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Musings

Don’t be afraid to complain in a restaurant.


God, I love Steak. Truly love it.

God, I love Steak. Truly love it.

I learnt a very valuable lesson when I was quite young. It’s a very simple lesson,  but one that many British can’t seem to grasp. If you’re served food in a restaurant that doesn’t match the description, taste nice, or is sub-standard, complain.

Restaurants make their money by having people come to them, buy their food, and then recommend them to other people. A pissed off customer is bad news for a restaurant, as they will always try to persuade their friends to not go to said restaurant. Similarly, if they have a good experience, they will always recommend the restaurant to their friends.

I was in London recently, as my eldest daughter had won a national dancing competition, and the prize was an all-expenses paid weekend in London, and a workshop with the amazing dancer Lizzie Gough. Our concierge (yes, it was a posh hotel) booked us a table in a restaurant where they thought charging £25 for a 6oz steak with anything else being an additional cost. Naturally, despite being all-expenses, we felt that this was taking the piss. Especially considering that restaurants such as Harry’s Grillbar in Exeter, charge around that for a Porterhouse AND sides. £28 actually. And their food is fucking glorious. I can’t recommend them enough (see, good experience means good publicity).

So we left. After paying £9 for water.

The restaurant that we ended up on, was right on Covent Garden and was a fabulously steampunk/retro-Victorian place. It was fabulous. The staff were fabulous. They were friendly, attentive, and quick to get to us. However, when I had started to tuck into my medium-rare Sirloin Steak, I noticed that it was absolutely chock-a-block with fat. Not the yummy soft fat that slips down the throat like Angel’s tears. No, this was proper gristle and yucky fat that I couldn’t eat.

As a result I complained. Levi, the waiter was brilliant. He couldn’t be more apologetic and immediately offered to have another one cooked. Unfortunately I was on a time budget as it was late and I needed to get the youngest back for bed, so I asked for money off. The manager was less apologetic, and pointed out that Sirloin came with fat. I agreed that yes, it did. I then asked if he had seen the plate and that the fat didn’t in fact run along the steak, but was pretty much half of the steak.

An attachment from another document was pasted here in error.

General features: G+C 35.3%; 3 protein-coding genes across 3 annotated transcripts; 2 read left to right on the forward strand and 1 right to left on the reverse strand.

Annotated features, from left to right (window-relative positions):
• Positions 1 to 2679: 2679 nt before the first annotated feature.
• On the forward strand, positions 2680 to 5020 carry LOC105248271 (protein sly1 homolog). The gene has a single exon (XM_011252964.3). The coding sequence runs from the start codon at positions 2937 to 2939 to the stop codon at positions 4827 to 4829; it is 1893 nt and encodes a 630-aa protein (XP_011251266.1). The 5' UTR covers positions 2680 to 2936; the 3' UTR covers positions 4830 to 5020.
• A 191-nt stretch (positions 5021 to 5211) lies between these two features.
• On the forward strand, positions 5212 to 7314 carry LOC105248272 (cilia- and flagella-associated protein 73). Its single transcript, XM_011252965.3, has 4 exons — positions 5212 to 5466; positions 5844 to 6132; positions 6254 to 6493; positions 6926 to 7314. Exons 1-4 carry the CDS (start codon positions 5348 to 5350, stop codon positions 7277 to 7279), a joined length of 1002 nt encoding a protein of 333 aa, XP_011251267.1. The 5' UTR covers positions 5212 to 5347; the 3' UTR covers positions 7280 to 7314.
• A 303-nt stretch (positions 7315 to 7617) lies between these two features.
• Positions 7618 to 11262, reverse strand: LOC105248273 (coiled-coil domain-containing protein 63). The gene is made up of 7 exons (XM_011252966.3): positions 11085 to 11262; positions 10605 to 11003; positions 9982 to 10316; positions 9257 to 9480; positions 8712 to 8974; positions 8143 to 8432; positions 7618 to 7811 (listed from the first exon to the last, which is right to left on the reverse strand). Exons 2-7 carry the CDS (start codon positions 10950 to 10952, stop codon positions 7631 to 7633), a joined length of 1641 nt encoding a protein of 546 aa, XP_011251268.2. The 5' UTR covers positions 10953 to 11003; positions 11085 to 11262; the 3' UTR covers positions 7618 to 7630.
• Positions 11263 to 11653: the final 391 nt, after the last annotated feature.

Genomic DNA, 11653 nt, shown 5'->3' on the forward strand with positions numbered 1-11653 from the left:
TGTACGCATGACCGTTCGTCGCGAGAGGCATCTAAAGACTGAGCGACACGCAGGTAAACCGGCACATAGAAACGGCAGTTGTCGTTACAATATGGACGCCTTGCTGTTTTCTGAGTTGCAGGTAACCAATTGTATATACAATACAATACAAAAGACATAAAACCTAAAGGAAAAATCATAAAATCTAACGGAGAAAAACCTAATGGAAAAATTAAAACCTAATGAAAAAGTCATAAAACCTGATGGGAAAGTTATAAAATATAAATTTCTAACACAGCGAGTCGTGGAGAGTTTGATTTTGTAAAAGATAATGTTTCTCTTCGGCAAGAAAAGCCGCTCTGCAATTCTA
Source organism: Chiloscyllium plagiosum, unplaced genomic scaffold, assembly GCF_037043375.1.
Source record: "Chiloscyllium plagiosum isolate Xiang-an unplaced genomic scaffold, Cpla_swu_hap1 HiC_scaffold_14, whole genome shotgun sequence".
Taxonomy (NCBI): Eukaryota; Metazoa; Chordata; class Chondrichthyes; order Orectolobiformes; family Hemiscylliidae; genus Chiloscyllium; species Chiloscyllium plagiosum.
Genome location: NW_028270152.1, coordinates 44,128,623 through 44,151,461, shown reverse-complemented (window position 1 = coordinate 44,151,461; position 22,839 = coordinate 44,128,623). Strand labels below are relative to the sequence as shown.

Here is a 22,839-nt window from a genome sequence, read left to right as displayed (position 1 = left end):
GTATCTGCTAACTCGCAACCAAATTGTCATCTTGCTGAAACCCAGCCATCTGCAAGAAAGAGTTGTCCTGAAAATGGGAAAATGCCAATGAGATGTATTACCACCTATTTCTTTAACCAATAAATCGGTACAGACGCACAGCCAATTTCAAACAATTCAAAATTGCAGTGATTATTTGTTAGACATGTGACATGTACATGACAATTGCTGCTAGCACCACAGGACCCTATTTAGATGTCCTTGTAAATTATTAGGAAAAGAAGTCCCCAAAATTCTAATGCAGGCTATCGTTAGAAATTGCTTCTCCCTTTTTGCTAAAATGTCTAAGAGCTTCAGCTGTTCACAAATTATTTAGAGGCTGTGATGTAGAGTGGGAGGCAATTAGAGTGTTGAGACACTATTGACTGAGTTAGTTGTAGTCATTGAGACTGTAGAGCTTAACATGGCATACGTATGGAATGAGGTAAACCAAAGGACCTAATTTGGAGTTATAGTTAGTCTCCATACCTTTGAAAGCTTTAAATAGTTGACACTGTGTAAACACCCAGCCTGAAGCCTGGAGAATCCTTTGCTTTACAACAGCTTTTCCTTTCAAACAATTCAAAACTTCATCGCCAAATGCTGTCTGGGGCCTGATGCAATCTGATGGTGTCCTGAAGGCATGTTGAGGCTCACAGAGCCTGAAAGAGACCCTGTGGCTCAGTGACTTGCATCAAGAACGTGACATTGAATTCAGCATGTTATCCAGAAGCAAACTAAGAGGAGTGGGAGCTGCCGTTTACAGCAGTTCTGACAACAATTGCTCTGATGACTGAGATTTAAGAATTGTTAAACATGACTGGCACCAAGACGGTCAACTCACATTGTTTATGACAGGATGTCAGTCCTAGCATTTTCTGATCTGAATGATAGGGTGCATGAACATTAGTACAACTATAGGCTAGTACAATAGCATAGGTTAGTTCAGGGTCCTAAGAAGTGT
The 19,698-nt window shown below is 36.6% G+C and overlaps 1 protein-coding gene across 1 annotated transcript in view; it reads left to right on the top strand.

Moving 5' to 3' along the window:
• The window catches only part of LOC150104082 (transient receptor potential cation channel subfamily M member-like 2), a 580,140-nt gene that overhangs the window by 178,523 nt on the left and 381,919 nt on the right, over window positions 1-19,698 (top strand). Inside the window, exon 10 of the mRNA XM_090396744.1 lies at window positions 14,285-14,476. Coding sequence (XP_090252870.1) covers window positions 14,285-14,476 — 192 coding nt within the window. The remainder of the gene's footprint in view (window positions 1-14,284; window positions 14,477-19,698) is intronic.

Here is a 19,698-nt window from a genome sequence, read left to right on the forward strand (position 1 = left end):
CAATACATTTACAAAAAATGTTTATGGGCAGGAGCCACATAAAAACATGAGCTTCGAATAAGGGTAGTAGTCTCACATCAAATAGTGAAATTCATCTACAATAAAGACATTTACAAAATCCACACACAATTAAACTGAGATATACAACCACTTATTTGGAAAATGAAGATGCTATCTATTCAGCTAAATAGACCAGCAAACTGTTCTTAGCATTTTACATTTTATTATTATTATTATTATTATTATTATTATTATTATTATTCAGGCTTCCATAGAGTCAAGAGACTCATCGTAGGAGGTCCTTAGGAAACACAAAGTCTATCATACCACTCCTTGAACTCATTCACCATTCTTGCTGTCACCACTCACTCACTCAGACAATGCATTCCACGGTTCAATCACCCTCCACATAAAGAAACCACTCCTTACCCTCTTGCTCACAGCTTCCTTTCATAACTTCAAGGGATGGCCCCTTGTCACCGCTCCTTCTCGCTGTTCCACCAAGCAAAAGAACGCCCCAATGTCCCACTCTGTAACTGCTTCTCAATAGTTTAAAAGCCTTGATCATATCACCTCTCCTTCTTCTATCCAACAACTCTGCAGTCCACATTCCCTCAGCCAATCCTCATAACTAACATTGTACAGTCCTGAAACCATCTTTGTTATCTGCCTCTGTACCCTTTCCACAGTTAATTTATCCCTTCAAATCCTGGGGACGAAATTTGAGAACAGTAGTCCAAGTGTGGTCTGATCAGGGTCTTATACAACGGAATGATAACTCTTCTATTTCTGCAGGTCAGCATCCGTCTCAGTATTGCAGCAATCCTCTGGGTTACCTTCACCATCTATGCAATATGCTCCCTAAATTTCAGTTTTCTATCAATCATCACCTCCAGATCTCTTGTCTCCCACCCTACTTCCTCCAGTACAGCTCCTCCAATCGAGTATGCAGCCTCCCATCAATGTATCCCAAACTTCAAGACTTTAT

Having eaten, I left poor Levi to the wiles of the increasingly drunk ladies in my party, and took the youngest back for a well-earned kip. The next morning I enquired as to whether anything had been done about the steak. My wife confirmed that yes, they had halved the cost of my meal. Bingo.

Moral of the story? It always pays to complain. You can’t complain if you’re an arse however. You have to have a justified reason, you have to be polite (it’s not the waiter’s fault for example), you have to remain calm, and you have to be ready to compromise. Restaurants need your money. They need people through the door. As such, they will do their best to accommodate you. The next time you have a crappy meal, point it out. Even McDonalds will swap or give money back. Go on. I dare you.

About mattsylvester

Father of two beautiful daughters and married to the beautiful Karen, Matthew has been reading and writing fantasy and science fiction since he first read the Hobbit at the age of 7. Matthew was Features Editor, Technical Consultant and regular columnist for magazines such as ‘Fighters’, ‘Combat’, ‘TKD & Korean Martial Arts’ and ‘Traditional Karate’. These are the four leading martial arts magazines in the United Kingdom. He is also the author of the critically acclaimed 'Practical Taekwondo: Back to the Roots', which has been sold around the world. With regard to his martial arts background he has been studying martial arts since 1991. In 1995 he hosted Professor Rick Clark of the ADK and since then has been studying pressure points and their uses in the martial arts and on the street (initially as a Special Constable and as a Door Supervisor). All of this practical hands-on experience means that he is uniquely placed to write fight scenes that are not only plausible but some of which are based on personal or anecdotal experience. Matthew has had a number of short stories published by Fringe Works, KnightWatch Press, Anderfam Press and Emby Press.

Discussion

5 thoughts on “Don’t be afraid to complain in a restaurant.

  1. Indeed yes, I’m a long-time on-the-spot restuarant critic. I’ve always put that down to my Welsh side 🙂

    Like

    Posted by janedwardsblog | March 19, 2015, 4:05 pm
  2. So true! And I’m so glad you mention that it isn’t the waiters fault – I used to be a waitress and people seemed to think I cooked the food too!

    Like

    Posted by Becky | Been There, Seen That, Got the Postcard | March 19, 2015, 8:01 pm

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